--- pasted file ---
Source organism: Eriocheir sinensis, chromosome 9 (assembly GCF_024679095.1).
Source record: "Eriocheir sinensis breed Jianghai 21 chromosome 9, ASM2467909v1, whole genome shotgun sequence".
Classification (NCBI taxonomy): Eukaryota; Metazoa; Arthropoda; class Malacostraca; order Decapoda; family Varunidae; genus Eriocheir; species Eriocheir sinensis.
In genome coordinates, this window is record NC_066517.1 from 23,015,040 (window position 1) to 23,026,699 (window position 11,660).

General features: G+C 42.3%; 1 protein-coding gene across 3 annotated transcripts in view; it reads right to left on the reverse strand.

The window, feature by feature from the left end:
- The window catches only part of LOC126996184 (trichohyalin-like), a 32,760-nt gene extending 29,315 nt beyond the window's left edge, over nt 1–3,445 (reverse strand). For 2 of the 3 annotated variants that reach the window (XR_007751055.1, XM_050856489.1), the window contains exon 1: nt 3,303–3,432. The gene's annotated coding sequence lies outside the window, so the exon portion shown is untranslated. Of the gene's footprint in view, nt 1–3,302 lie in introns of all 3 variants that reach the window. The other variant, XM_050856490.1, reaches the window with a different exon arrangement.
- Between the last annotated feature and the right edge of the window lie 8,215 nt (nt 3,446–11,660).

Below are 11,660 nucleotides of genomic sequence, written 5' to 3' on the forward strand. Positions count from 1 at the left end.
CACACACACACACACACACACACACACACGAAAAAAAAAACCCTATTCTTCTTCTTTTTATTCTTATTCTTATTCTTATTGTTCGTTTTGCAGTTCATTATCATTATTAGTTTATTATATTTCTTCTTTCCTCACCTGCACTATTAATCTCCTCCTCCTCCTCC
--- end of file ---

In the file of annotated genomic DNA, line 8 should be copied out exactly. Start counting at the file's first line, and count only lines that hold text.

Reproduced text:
- Between the last annotated feature and the right edge of the window lie 8,215 nt (nt 3,446–11,660).